One cup of cooked cauliflower has 9 percent of the recommended amount of omega-3 fatty acids for the day, which are well-known anti-inflammatories, according to the University of Maryland Medical Center. On a cellular level, omega-3 fatty acids inhibit an enzyme that produces hormones called prostaglandins that are brought in by cytokines to trigger inflammation. 

Choline helps keep chronic inflammation down, according to a study in Shock medical journal. Indole-3-carbinol, sulforaphaneand vitamin K are also known anti-inflammatories. 

Heart health

Sulforaphane is associated with strong blood vessels and a reduced risk of cardiovascular disease. A 2015 review published in Oxidative Medicine and Cellular Longevity found that sulforaphane's anti-inflammatory capabilities may help protect against hypertension, atherosclerosis, stroke and myocardial infarction. 

According to the Linus Pauling Institute of Oregon State University, vitamin K is an essential factor in blood clotting, and lack of it can cause hemorrhages. There are also suggestions that vitamin K might reduce the risk of heart disease because without it, mechanisms that stop the formation of blood vessel calcification might become inactive. Studies are still inconclusive, however, and one review of them, published in Advances in Nutrition journal, suggested that future research focuses specifically on vitamin-K deficient patients.

Strong bones

In the past 20 years, scientists have found that vitamin K plays an important role in bone health. According to a study in Nutrition, vitamin K increases the effectiveness of osteocalcin, a protein involved in bone mineralization, and promotes healthy calcium balance. A study published in the American Journal of Clinical Nutrition found that women who consumed at least 110 micrograms of vitamin K daily were 30 percent less likely to break a hip than women who consumed less than that. 

Iron absorption

Mangieri noted that the vitamin C in cauliflower is also necessary for proper iron absorption. It helps overcome the effects of phytonutrients that inhibit iron absorption and helps release iron from non-heme sources, such as fruits, vegetables and nuts, which is less easily absorbed than iron from heme sources, such as meats. 

Brain health

A large-scale study published in the American Journal of Clinical Nutrition found that choline intake was associated with verbal and visual memories. Another large-scale study in the British Journal of Nutrition reported similar results. Participants with higher choline levels in their plasma showed improved performance on cognitive tests of global cognition, executive function, sensory motor speed and perceptual speed.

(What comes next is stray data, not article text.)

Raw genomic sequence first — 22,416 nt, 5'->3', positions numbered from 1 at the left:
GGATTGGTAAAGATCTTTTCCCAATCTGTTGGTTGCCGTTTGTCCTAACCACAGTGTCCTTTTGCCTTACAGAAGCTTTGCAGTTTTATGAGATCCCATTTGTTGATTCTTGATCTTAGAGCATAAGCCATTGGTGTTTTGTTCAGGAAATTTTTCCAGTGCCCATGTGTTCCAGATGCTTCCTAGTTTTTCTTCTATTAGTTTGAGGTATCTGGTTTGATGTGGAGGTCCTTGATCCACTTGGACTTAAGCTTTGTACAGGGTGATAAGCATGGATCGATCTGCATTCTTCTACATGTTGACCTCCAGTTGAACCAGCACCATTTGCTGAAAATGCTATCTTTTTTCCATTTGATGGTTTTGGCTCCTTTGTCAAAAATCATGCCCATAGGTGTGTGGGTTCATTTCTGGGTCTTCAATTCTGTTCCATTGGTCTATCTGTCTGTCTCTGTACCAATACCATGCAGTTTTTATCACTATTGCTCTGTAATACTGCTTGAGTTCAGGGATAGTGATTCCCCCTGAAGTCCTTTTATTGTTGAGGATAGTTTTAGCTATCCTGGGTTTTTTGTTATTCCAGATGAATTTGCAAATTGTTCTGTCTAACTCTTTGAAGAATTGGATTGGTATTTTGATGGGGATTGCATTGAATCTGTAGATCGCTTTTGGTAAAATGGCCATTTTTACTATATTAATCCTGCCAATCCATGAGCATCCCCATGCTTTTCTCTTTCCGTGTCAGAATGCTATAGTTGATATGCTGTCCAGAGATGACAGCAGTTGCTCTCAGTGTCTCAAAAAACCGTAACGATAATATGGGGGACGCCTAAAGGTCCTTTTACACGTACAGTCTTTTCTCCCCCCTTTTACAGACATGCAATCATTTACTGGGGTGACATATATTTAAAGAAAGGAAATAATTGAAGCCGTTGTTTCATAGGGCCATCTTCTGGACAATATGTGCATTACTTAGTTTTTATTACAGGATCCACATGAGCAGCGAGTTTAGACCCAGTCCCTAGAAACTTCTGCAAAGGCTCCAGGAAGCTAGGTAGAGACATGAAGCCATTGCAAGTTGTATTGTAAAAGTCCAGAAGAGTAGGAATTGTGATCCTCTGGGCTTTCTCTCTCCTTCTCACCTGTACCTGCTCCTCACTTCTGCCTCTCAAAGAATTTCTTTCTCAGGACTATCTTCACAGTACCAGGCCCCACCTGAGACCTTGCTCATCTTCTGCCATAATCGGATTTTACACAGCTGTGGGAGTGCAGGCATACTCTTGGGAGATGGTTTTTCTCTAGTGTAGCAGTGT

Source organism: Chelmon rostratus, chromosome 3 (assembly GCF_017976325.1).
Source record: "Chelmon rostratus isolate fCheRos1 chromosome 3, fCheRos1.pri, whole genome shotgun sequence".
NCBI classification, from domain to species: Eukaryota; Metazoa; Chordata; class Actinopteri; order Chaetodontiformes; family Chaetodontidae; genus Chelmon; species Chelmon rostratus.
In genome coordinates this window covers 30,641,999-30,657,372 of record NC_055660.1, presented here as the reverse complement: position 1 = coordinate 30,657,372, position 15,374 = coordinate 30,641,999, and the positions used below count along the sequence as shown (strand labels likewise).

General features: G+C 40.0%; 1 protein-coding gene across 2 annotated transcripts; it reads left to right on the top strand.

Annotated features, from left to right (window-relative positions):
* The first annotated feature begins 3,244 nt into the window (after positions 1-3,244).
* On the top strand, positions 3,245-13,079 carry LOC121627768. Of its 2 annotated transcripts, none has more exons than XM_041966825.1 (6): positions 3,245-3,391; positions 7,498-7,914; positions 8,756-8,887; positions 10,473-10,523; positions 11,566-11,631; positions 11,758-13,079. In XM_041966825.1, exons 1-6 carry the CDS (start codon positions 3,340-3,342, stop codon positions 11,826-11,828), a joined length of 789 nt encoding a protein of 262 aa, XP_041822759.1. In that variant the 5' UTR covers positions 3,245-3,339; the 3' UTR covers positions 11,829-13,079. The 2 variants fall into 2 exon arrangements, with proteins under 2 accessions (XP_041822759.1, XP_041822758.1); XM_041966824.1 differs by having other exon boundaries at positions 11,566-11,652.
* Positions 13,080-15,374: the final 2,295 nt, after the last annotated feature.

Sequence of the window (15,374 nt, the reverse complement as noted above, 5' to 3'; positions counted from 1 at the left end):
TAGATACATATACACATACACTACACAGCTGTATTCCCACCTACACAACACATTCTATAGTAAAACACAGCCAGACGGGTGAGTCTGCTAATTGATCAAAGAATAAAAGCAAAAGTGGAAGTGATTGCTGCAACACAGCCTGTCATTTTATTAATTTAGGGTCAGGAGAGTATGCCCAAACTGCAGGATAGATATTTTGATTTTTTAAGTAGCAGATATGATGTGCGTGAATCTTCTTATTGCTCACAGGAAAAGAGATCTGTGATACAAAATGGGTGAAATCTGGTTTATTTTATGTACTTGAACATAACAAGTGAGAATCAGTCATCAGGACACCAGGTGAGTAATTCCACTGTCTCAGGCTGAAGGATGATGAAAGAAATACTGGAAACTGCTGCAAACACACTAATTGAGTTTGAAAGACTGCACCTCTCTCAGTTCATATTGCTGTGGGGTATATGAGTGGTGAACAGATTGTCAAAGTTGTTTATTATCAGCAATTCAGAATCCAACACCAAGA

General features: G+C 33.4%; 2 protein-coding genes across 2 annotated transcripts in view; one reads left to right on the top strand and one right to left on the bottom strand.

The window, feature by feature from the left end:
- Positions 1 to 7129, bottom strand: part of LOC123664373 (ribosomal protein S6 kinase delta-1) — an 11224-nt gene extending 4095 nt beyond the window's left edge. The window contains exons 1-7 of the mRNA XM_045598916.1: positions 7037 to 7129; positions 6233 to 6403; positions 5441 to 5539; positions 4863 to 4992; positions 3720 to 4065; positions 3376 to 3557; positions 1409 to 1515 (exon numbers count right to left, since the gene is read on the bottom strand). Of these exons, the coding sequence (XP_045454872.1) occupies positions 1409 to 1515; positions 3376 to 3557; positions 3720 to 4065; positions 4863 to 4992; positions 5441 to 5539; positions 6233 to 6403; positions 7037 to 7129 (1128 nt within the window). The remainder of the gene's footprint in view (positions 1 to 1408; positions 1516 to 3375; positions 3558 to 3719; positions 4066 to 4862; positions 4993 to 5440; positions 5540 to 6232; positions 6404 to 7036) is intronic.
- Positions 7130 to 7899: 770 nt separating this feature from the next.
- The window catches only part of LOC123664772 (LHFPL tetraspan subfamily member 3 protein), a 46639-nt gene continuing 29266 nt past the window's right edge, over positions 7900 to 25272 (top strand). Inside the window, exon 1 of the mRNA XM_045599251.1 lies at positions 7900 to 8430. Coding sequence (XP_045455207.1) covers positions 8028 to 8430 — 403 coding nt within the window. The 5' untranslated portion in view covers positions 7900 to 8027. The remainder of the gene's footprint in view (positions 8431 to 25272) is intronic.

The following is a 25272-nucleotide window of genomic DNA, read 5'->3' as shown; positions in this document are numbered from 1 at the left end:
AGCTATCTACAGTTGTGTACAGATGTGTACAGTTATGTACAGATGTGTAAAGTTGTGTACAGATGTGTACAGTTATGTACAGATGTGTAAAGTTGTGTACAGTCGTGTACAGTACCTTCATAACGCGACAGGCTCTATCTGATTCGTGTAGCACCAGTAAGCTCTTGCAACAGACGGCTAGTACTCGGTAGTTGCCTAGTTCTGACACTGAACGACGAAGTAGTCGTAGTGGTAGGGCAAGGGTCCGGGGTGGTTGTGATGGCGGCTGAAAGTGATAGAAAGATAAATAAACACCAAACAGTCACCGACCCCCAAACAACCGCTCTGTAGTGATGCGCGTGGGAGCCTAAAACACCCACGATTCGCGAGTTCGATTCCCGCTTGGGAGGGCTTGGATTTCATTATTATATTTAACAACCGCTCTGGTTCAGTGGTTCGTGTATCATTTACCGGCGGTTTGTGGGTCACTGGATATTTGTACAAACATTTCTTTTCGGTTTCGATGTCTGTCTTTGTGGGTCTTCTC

Sulforaphane's anti-inflammatory properties may help cognitive function, especially after brain injury, according to an article in Neuroscience Letters

The risks for eating cauliflower are generally minimal. Like other cruciferous vegetables, cauliflower can make you gassy or bloated. 

According to the University of Arizona, cabbage and cauliflower interfere with the body's absorption of iodine, which is needed by the thyroid gland. People with thyroid problems should avoid eating large amounts of either vegetable.

Cauliflower contains naturally occurring substances called purines. Purines can be broken down to form uric acid, and excess accumulation of uric acid can cause gout and kidney stones, according to World's Healthiest Foods.

According to The Ohio State University Wexner Medical Center, people taking blood-thinning medications should watch their cauliflower intake, since the vegetable's vitamin K content may interfere with the medication's effectiveness. 

Steaming and broiling are probably the most common ways to cook cauliflower, but they can leave the vegetable mushy and bland. Mangieri suggests roasting, sautéing and eating it raw to retain flavor. 

Here are Mangieri's suggestions for incorporating this healthy veggie into your diet:

  • Cut it up and eat it raw, plain or with hummus or low-fat ranch dressing.
  • Roast it with a small amount of olive oil.  
  • Make mashed cauliflower as a substitute for mashed potatoes.
  • Use cauliflower as the main ingredient to make pizza crust.
  • Top it with breadcrumbs and bake in the oven for a wonderful healthy side dish.

Additional resources